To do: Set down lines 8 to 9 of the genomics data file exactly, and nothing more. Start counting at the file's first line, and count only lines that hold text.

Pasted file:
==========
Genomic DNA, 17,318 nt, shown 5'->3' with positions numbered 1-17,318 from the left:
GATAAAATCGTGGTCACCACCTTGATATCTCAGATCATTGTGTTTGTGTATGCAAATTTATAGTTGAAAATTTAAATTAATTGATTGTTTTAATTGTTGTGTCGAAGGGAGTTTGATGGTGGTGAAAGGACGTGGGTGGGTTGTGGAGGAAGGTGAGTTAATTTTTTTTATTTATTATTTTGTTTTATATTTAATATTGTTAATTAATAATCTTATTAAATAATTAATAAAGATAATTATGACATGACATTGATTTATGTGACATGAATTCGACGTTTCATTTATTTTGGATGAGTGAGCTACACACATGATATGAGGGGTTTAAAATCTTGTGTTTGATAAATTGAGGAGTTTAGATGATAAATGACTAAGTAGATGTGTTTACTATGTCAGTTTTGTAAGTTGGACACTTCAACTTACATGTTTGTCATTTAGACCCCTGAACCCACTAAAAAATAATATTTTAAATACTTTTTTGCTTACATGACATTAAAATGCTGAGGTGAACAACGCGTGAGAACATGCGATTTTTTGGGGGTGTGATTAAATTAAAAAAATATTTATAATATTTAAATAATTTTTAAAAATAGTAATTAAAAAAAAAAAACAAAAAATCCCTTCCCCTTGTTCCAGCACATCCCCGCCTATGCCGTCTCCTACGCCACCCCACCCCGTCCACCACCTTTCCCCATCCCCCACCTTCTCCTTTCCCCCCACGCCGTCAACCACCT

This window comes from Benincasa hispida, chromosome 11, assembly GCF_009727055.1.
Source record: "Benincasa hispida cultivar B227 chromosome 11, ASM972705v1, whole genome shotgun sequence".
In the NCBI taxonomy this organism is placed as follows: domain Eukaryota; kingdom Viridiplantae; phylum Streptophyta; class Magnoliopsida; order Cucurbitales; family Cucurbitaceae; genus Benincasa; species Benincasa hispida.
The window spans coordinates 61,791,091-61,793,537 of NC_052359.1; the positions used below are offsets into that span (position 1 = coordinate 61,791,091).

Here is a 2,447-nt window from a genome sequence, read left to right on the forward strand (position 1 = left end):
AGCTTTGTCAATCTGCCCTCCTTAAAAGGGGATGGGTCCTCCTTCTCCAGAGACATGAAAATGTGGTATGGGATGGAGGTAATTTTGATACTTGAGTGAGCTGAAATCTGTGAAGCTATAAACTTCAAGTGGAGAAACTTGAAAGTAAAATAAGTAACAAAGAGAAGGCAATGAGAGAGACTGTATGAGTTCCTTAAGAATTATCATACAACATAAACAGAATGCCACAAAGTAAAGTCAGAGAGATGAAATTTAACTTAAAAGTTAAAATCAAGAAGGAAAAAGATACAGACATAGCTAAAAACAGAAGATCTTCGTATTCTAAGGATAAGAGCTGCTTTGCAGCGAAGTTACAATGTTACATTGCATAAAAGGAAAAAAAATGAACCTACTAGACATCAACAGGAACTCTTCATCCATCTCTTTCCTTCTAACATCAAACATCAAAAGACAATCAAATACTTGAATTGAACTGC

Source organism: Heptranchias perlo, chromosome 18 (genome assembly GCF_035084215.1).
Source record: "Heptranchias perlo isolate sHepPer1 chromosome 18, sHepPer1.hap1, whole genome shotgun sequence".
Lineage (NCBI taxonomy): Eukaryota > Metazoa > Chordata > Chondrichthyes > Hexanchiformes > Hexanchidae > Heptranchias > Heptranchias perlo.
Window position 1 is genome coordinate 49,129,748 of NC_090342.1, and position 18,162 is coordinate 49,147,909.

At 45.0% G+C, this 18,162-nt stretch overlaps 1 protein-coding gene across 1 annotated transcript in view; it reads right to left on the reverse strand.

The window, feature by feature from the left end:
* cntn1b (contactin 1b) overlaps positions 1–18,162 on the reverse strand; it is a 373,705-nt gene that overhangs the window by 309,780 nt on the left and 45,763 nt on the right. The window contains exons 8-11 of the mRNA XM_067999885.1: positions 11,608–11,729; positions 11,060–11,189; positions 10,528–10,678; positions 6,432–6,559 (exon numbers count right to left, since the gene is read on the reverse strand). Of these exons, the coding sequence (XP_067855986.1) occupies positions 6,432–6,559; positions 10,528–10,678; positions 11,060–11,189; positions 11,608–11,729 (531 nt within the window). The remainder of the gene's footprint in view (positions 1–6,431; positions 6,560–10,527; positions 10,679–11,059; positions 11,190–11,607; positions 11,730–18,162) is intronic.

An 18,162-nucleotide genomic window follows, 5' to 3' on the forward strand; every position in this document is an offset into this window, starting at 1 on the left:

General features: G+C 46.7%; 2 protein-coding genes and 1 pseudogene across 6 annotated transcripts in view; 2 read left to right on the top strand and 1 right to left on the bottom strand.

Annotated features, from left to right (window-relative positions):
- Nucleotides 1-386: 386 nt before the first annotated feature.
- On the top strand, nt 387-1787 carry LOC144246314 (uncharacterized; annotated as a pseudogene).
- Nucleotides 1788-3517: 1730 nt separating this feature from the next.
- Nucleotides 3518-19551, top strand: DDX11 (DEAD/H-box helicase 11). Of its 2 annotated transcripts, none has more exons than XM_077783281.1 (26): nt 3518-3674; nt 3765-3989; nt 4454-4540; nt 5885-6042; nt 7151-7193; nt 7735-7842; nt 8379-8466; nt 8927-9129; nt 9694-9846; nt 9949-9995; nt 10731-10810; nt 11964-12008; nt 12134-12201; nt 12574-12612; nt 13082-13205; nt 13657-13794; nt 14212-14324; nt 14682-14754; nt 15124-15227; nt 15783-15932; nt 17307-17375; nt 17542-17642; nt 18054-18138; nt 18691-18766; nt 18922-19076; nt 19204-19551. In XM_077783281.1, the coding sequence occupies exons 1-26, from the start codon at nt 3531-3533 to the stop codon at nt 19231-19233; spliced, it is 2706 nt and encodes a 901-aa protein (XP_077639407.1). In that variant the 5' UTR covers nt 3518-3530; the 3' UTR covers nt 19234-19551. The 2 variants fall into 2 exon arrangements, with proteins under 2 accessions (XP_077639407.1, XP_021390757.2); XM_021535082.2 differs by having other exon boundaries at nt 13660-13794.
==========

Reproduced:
AGCTTTGTCAATCTGCCCTCCTTAAAAGGGGATGGGTCCTCCTTCTCCAGAGACATGAAAATGTGGTATGGGATGGAGGTAATTTTGATACTTGAGTGAGCTGAAATCTGTGAAGCTATAAACTTCAAGTGGAGAAACTTGAAAGTAAAATAAGTAACAAAGAGAAGGCAATGAGAGAGACTGTATGAGTTCCTTAAGAATTATCATACAACATAAACAGAATGCCACAAAGTAAAGTCAGAGAGATGAAATTTAACTTAAAAGTTAAAATCAAGAAGGAAAAAGATACAGACATAGCTAAAAACAGAAGATCTTCGTATTCTAAGGATAAGAGCTGCTTTGCAGCGAAGTTACAATGTTACATTGCATAAAAGGAAAAAAAATGAACCTACTAGACATCAACAGGAACTCTTCATCCATCTCTTTCCTTCTAACATCAAACATCAAAAGACAATCAAATACTTGAATTGAACTGC

Source organism: Heptranchias perlo, chromosome 18 (genome assembly GCF_035084215.1).